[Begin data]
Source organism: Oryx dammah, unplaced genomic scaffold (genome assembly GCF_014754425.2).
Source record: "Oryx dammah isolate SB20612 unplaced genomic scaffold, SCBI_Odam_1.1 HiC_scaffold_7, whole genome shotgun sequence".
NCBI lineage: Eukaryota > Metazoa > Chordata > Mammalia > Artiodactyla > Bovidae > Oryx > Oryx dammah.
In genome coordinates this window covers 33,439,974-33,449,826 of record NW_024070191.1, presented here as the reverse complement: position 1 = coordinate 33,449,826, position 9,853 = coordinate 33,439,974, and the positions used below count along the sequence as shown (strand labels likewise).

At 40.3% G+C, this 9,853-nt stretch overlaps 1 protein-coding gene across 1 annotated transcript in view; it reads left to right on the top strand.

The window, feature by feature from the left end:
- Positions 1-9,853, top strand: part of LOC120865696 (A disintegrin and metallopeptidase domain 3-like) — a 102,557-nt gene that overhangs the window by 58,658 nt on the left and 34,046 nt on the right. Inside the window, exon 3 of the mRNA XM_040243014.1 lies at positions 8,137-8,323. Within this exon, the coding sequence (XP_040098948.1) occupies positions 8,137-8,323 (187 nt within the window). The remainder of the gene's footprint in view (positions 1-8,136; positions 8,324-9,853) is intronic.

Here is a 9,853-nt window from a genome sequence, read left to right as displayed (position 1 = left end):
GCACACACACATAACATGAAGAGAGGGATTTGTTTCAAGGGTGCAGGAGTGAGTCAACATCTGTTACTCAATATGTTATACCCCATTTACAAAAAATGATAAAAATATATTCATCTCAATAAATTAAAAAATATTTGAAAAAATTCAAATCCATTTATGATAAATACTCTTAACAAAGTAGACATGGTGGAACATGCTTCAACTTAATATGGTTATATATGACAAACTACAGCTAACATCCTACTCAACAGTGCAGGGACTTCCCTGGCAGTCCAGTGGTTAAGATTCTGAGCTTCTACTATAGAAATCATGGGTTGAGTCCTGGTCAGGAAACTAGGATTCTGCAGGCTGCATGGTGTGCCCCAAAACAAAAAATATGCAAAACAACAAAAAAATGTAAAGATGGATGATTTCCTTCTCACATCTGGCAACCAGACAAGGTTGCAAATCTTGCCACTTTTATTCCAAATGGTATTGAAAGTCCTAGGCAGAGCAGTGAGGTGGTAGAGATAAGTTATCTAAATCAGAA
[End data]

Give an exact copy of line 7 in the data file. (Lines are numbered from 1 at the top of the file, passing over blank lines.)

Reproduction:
- Positions 1-9,853, top strand: part of LOC120865696 (A disintegrin and metallopeptidase domain 3-like) — a 102,557-nt gene that overhangs the window by 58,658 nt on the left and 34,046 nt on the right. Inside the window, exon 3 of the mRNA XM_040243014.1 lies at positions 8,137-8,323. Within this exon, the coding sequence (XP_040098948.1) occupies positions 8,137-8,323 (187 nt within the window). The remainder of the gene's footprint in view (positions 1-8,136; positions 8,324-9,853) is intronic.